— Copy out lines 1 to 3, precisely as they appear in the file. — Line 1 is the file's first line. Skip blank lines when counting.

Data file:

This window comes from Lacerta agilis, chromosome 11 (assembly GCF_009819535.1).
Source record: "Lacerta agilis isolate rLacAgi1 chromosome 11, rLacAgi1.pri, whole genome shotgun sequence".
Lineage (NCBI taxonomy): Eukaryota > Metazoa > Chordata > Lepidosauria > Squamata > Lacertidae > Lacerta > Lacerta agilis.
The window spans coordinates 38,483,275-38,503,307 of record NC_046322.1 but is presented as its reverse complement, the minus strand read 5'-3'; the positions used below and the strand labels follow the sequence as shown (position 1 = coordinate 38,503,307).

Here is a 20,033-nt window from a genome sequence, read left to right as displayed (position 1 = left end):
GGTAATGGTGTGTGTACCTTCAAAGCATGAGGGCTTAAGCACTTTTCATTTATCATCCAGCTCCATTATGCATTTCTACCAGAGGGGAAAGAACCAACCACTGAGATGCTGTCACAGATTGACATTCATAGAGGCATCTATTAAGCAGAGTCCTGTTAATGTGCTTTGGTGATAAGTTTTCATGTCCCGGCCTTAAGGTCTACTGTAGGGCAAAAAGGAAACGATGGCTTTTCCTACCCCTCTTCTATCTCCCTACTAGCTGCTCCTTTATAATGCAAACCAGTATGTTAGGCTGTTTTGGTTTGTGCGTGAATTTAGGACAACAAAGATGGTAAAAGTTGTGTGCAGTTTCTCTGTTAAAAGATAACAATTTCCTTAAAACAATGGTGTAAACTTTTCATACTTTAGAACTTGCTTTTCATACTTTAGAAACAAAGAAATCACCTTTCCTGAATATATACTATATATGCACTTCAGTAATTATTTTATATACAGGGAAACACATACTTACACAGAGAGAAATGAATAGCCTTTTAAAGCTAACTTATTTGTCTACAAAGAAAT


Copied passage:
This window comes from Lacerta agilis, chromosome 11 (assembly GCF_009819535.1).
Source record: "Lacerta agilis isolate rLacAgi1 chromosome 11, rLacAgi1.pri, whole genome shotgun sequence".
Lineage (NCBI taxonomy): Eukaryota > Metazoa > Chordata > Lepidosauria > Squamata > Lacertidae > Lacerta > Lacerta agilis.